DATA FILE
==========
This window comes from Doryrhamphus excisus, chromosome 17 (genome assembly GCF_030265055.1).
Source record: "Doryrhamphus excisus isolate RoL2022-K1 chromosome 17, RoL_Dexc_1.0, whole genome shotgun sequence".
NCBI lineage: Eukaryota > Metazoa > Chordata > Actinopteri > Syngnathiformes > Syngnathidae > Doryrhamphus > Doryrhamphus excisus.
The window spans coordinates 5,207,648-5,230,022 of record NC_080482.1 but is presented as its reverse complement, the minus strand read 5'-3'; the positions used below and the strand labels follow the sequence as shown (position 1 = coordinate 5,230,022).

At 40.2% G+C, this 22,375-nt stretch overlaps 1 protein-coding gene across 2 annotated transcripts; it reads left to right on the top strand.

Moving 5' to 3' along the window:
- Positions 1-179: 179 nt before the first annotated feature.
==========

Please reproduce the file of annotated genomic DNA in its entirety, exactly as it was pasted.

This window comes from Doryrhamphus excisus, chromosome 17 (genome assembly GCF_030265055.1).
Source record: "Doryrhamphus excisus isolate RoL2022-K1 chromosome 17, RoL_Dexc_1.0, whole genome shotgun sequence".
NCBI lineage: Eukaryota > Metazoa > Chordata > Actinopteri > Syngnathiformes > Syngnathidae > Doryrhamphus > Doryrhamphus excisus.
The window spans coordinates 5,207,648-5,230,022 of record NC_080482.1 but is presented as its reverse complement, the minus strand read 5'-3'; the positions used below and the strand labels follow the sequence as shown (position 1 = coordinate 5,230,022).

At 40.2% G+C, this 22,375-nt stretch overlaps 1 protein-coding gene across 2 annotated transcripts; it reads left to right on the top strand.

Moving 5' to 3' along the window:
- Positions 1-179: 179 nt before the first annotated feature.